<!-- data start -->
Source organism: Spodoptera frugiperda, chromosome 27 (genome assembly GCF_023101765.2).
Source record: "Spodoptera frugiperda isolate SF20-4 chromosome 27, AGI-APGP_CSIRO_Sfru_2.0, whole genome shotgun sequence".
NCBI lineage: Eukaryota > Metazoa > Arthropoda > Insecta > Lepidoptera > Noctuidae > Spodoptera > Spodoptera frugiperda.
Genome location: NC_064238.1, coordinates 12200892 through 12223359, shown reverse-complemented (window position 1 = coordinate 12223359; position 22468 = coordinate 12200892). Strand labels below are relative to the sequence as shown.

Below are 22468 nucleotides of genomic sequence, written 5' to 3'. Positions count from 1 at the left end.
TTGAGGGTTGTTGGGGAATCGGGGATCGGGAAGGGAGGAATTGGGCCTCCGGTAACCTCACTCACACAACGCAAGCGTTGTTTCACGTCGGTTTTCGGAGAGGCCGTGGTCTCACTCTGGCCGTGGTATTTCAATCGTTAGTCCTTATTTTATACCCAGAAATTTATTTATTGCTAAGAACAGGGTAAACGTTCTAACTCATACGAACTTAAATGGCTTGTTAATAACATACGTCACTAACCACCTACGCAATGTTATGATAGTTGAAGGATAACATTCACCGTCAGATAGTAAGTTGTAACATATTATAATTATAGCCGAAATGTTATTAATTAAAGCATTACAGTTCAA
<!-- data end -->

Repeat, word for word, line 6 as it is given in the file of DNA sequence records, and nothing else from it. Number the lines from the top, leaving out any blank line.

TTGAGGGTTGTTGGGGAATCGGGGATCGGGAAGGGAGGAATTGGGCCTCCGGTAACCTCACTCACACAACGCAAGCGTTGTTTCACGTCGGTTTTCGGAGAGGCCGTGGTCTCACTCTGGCCGTGGTATTTCAATCGTTAGTCCTTATTTTATACCCAGAAATTTATTTATTGCTAAGAACAGGGTAAACGTTCTAACTCATACGAACTTAAATGGCTTGTTAATAACATACGTCACTAACCACCTACGCAATGTTATGATAGTTGAAGGATAACATTCACCGTCAGATAGTAAGTTGTAACATATTATAATTATAGCCGAAATGTTATTAATTAAAGCATTACAGTTCAA